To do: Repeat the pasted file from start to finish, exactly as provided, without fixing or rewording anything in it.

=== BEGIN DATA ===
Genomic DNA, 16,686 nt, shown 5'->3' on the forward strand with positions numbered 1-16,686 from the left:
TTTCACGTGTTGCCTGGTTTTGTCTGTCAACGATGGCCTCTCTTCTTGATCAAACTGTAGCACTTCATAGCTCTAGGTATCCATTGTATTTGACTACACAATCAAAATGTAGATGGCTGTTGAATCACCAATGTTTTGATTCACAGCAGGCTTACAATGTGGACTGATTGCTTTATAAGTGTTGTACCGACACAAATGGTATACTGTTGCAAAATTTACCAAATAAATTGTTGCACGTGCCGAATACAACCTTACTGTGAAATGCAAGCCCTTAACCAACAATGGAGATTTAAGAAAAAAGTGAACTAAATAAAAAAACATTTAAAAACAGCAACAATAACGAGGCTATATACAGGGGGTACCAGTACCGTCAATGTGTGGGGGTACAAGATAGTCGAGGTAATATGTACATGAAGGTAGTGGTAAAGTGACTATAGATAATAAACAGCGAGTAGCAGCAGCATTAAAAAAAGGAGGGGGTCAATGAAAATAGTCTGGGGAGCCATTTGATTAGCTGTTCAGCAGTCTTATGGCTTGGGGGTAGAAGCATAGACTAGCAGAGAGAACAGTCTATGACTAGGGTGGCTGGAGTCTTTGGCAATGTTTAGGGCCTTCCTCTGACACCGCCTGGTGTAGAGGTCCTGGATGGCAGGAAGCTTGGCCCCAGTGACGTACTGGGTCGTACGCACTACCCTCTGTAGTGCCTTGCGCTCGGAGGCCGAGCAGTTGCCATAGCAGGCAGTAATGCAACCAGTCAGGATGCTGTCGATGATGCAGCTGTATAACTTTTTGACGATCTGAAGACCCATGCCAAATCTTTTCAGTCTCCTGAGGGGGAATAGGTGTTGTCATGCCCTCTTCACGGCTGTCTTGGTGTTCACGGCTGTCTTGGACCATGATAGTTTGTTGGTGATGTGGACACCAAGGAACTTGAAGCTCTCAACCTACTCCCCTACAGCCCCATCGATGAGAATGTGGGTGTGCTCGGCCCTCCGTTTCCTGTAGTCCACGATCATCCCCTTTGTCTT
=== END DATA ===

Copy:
Genomic DNA, 16,686 nt, shown 5'->3' on the forward strand with positions numbered 1-16,686 from the left:
TTTCACGTGTTGCCTGGTTTTGTCTGTCAACGATGGCCTCTCTTCTTGATCAAACTGTAGCACTTCATAGCTCTAGGTATCCATTGTATTTGACTACACAATCAAAATGTAGATGGCTGTTGAATCACCAATGTTTTGATTCACAGCAGGCTTACAATGTGGACTGATTGCTTTATAAGTGTTGTACCGACACAAATGGTATACTGTTGCAAAATTTACCAAATAAATTGTTGCACGTGCCGAATACAACCTTACTGTGAAATGCAAGCCCTTAACCAACAATGGAGATTTAAGAAAAAAGTGAACTAAATAAAAAAACATTTAAAAACAGCAACAATAACGAGGCTATATACAGGGGGTACCAGTACCGTCAATGTGTGGGGGTACAAGATAGTCGAGGTAATATGTACATGAAGGTAGTGGTAAAGTGACTATAGATAATAAACAGCGAGTAGCAGCAGCATTAAAAAAAGGAGGGGGTCAATGAAAATAGTCTGGGGAGCCATTTGATTAGCTGTTCAGCAGTCTTATGGCTTGGGGGTAGAAGCATAGACTAGCAGAGAGAACAGTCTATGACTAGGGTGGCTGGAGTCTTTGGCAATGTTTAGGGCCTTCCTCTGACACCGCCTGGTGTAGAGGTCCTGGATGGCAGGAAGCTTGGCCCCAGTGACGTACTGGGTCGTACGCACTACCCTCTGTAGTGCCTTGCGCTCGGAGGCCGAGCAGTTGCCATAGCAGGCAGTAATGCAACCAGTCAGGATGCTGTCGATGATGCAGCTGTATAACTTTTTGACGATCTGAAGACCCATGCCAAATCTTTTCAGTCTCCTGAGGGGGAATAGGTGTTGTCATGCCCTCTTCACGGCTGTCTTGGTGTTCACGGCTGTCTTGGACCATGATAGTTTGTTGGTGATGTGGACACCAAGGAACTTGAAGCTCTCAACCTACTCCCCTACAGCCCCATCGATGAGAATGTGGGTGTGCTCGGCCCTCCGTTTCCTGTAGTCCACGATCATCCCCTTTGTCTT